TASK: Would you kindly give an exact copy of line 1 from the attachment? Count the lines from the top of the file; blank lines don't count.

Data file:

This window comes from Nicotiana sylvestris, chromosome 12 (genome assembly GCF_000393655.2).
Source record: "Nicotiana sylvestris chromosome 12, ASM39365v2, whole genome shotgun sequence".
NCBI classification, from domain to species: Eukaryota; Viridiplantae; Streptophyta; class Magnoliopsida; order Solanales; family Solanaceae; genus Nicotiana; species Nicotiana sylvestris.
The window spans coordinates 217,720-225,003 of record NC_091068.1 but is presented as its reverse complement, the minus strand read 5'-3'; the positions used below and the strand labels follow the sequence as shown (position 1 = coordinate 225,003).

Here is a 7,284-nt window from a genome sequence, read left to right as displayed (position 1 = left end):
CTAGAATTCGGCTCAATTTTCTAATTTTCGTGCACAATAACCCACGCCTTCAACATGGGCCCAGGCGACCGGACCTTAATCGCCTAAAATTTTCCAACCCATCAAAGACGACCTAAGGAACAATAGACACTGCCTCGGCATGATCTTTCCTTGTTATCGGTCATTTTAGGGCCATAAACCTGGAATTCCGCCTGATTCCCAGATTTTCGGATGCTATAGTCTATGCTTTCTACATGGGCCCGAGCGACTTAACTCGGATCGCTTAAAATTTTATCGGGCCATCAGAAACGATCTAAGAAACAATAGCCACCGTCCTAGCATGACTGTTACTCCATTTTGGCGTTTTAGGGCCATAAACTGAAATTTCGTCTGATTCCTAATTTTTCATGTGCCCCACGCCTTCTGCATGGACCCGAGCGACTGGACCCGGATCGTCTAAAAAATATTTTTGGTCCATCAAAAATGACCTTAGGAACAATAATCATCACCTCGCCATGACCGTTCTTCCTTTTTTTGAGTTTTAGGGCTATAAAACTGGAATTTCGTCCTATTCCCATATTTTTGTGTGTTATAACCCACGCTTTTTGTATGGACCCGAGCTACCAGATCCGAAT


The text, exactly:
This window comes from Nicotiana sylvestris, chromosome 12 (genome assembly GCF_000393655.2).